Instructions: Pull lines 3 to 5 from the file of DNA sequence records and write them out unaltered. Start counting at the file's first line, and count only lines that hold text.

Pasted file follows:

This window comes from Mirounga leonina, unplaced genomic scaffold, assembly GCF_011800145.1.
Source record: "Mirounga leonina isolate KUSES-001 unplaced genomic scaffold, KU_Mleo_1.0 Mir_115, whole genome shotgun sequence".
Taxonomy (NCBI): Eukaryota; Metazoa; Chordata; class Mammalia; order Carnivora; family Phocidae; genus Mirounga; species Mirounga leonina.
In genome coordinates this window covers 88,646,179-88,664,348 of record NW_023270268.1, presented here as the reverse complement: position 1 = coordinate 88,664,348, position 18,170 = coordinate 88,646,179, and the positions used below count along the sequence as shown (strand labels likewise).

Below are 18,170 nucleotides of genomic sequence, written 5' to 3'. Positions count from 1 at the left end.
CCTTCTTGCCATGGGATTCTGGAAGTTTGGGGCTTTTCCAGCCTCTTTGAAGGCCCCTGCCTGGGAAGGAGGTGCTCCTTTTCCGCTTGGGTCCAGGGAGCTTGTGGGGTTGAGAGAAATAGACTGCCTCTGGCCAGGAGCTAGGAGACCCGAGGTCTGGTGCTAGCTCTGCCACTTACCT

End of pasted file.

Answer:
Taxonomy (NCBI): Eukaryota; Metazoa; Chordata; class Mammalia; order Carnivora; family Phocidae; genus Mirounga; species Mirounga leonina.
In genome coordinates this window covers 88,646,179-88,664,348 of record NW_023270268.1, presented here as the reverse complement: position 1 = coordinate 88,664,348, position 18,170 = coordinate 88,646,179, and the positions used below count along the sequence as shown (strand labels likewise).

Below are 18,170 nucleotides of genomic sequence, written 5' to 3'. Positions count from 1 at the left end.